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Update on Hurricane Dorian's Path; Hurricane Update from Daytona Beach; Update from Vero Beach; Hurricane Update from the Bahamas; Dive Boat Fire in California. Aired 1-1:30p ET

Aired September 2, 2019 - 13:00   ET




BRIANNA KEILAR, CNN ANCHOR: I'm Brianna Keilar, live in Washington. John Berman is standing by for us in Florida, where the effects of a powerful category four hurricane are starting to be felt.

Millions of people are in the path of Hurricane Dorian and are waiting to see exactly where this storm is headed next. Most of Florida's east coast is now covered by either mandatory or voluntary evacuations, along with the entire east coast of Georgia and South Carolina. And now the National Hurricane Center is giving hourly updates on the storm.

Let's get to meteorologist Allison Chinchar. She has a brand new update on the path and the intensity of Dorian, Allison, which is very important.

ALLISON CHINCHAR, AMS METEOROLOGIST: It is, yes, and also the direction, finally some good news to provide.

This storm is now moving west-northwest instead of due west. That may seem like such a nominal thing to point out, but it's very important because it now means we're starting to see that gradual shift off to the north. This is great news for not only people in Freeport, but also along the Florida coast because it begins it's beginning that shift away from Florida and up the coast rather instead.

Now, I want to emphasize, this does not mean Florida will not be impacted. It just means that we're starting to see that northward trend. So the landfall across Florida is starting to come down, at least the chances.

However, because impacts will still be in place, we have hurricane watches, warnings, as well as tropical storm warnings across the east coast of Florida, mainly due to the fact that the winds are still going to be a large factor here. Because this is a large storm and it is expanding, when you look at this, again, that wind field is also getting bigger. That means that those strong winds will still be impacting the east coast of Florida regardless of whether an actual landfall takes place. Looking at some of these numbers, again, 60s, even the 70-mile-per-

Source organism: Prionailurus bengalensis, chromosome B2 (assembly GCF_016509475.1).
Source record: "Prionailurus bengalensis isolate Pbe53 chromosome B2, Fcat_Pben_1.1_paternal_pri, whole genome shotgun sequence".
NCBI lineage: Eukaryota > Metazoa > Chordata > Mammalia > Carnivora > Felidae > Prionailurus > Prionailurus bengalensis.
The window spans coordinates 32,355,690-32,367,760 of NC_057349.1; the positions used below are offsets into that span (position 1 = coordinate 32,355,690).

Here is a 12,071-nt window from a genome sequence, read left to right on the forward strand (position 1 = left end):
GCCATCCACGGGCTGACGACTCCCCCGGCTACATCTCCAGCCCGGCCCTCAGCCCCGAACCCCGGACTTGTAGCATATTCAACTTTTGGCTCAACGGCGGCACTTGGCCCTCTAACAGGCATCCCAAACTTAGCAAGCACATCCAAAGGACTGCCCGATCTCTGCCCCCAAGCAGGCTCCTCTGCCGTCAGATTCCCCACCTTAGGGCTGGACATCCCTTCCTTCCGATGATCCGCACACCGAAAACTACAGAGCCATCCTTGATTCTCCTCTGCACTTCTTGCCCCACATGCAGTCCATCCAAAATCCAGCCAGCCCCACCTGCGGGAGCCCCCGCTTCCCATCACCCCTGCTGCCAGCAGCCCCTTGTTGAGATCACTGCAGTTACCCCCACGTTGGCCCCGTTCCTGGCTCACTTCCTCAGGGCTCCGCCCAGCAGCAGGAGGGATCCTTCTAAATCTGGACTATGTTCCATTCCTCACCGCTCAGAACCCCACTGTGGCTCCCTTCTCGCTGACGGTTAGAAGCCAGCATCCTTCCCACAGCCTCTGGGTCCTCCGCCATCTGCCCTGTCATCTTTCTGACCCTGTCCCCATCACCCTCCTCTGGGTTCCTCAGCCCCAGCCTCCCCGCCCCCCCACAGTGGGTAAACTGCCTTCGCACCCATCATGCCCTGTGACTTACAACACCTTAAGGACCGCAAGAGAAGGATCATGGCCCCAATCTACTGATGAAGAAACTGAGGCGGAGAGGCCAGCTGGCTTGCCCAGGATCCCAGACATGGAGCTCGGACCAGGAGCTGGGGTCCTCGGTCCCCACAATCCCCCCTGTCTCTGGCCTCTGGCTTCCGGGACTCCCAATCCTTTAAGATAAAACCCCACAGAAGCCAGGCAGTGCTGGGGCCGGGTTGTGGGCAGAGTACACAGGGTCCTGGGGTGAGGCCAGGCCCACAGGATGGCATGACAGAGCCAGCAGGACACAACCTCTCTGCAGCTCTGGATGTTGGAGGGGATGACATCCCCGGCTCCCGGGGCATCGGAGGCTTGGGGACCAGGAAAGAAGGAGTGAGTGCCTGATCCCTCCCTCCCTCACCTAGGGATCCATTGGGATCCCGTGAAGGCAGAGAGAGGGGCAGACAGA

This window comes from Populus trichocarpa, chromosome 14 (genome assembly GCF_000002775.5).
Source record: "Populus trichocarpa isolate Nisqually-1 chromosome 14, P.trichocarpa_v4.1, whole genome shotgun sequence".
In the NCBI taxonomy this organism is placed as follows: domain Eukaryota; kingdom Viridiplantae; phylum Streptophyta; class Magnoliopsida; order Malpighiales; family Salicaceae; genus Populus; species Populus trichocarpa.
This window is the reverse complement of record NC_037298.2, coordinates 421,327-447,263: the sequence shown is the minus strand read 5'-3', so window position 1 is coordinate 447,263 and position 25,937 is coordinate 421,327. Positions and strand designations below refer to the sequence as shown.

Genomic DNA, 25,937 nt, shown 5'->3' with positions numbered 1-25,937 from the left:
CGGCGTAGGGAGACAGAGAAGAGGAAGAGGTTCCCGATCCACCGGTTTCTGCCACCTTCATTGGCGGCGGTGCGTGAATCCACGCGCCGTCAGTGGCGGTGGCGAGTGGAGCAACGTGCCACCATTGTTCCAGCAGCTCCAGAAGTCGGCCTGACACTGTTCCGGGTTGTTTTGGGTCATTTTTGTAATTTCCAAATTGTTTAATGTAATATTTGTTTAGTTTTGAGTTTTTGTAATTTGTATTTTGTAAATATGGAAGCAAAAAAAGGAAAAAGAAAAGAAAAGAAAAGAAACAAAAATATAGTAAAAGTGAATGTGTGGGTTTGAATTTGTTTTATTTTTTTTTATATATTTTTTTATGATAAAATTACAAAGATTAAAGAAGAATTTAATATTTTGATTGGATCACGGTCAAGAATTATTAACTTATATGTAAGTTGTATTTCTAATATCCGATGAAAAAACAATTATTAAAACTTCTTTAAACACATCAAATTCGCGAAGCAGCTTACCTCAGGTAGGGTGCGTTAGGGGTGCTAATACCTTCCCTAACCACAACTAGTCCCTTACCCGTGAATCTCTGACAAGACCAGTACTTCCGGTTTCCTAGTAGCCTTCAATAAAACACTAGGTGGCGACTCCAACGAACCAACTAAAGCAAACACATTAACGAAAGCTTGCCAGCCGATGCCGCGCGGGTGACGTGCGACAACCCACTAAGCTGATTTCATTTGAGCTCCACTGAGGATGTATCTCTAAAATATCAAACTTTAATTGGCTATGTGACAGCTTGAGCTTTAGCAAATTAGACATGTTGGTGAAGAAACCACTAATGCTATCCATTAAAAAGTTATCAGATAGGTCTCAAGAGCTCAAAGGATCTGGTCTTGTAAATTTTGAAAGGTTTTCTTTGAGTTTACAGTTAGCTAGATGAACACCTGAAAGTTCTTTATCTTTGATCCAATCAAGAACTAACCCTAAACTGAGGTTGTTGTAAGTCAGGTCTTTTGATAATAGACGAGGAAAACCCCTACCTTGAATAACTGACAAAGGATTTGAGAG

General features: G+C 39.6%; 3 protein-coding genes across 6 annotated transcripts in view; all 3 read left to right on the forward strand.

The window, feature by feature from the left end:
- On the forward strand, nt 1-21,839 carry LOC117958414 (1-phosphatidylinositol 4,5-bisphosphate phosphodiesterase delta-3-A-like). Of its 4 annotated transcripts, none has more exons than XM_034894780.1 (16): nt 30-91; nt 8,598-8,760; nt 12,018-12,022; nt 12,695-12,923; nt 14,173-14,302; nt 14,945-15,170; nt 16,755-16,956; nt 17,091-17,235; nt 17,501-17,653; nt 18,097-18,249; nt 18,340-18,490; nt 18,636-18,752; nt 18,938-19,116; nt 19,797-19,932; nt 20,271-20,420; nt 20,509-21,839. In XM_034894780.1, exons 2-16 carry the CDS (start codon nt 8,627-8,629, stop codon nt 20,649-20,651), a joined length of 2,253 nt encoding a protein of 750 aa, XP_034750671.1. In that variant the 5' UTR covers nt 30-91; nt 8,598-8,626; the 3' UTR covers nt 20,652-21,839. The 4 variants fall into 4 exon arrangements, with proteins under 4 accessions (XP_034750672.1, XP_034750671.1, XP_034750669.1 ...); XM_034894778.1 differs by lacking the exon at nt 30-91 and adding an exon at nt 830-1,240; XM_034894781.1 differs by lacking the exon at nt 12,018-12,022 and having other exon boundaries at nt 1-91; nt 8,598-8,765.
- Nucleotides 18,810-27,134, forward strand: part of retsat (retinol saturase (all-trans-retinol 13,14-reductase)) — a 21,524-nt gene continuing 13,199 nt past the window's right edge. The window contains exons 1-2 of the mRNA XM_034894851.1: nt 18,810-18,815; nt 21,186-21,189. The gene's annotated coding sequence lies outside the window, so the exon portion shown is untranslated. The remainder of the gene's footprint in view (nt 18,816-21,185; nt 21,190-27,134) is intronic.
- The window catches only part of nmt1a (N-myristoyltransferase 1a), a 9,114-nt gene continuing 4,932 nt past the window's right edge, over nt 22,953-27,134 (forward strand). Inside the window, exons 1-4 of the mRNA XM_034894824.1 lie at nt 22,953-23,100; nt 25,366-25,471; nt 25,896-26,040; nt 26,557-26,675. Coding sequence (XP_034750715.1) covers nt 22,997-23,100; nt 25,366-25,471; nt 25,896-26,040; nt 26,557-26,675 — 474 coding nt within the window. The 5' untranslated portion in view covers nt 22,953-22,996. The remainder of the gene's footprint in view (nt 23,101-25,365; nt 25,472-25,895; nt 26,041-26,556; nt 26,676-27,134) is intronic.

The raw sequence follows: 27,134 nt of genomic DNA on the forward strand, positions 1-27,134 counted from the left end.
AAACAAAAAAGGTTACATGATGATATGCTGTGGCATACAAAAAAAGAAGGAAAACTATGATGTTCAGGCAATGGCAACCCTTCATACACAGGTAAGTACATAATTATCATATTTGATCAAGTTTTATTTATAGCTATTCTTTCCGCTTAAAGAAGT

hour range here on some of these cities along the east coast. And, again, it's going to slide up the entire coast. So everywhere from Miami all the way up to Jacksonville, you're likely to get some of those strong winds.

Here's a better idea. So this yellow color here, those winds are likely going to be 39 to 57 miles per hour. This narrow path of orange here, 58 to 73 miles per hour. But the red area here for places like West Palm Beach, Ft. Pierce, Melbourne, the space coast, Daytona Beach, St. Augustine, even just east of Jacksonville, now you're talking winds of 74 to 110 miles per hour. So those gusts are going to be extremely strong and that could likely lead to some pretty widespread power outages.

Storm surge is also going to be a big factor. The highest numbers are obviously going to be in the Bahamas, about that 18 to 23 feet. But even, look at this, stretching from Jupiter up towards Jacksonville, you're looking at about four to seven feet of storm surge in these areas.

The track is still about the same. We still anticipate it to just slide along the east coast, not just of Florida, but also for states like Georgia, South Carolina, North Carolina. Now, one bit of good news for those last three states, it is expected to weaken some as it slides up there. So your wind speeds are likely not going to be as strong as they will be in Florida.

However, some of these areas may end up having a greater storm surge threat just because of the direction in which that storm is headed and the direction of the water and wind flow that goes around it. So keep that in mind. While the winds may not be, Brianna, as strong for Georgia and the Carolinas, the storm surge threat and the rainfall threat may end up actually being higher for those states.

KEILAR: Wow, take note up on the east coast there.

Allison Chinchar, thank you so much. We'll be checking in with you.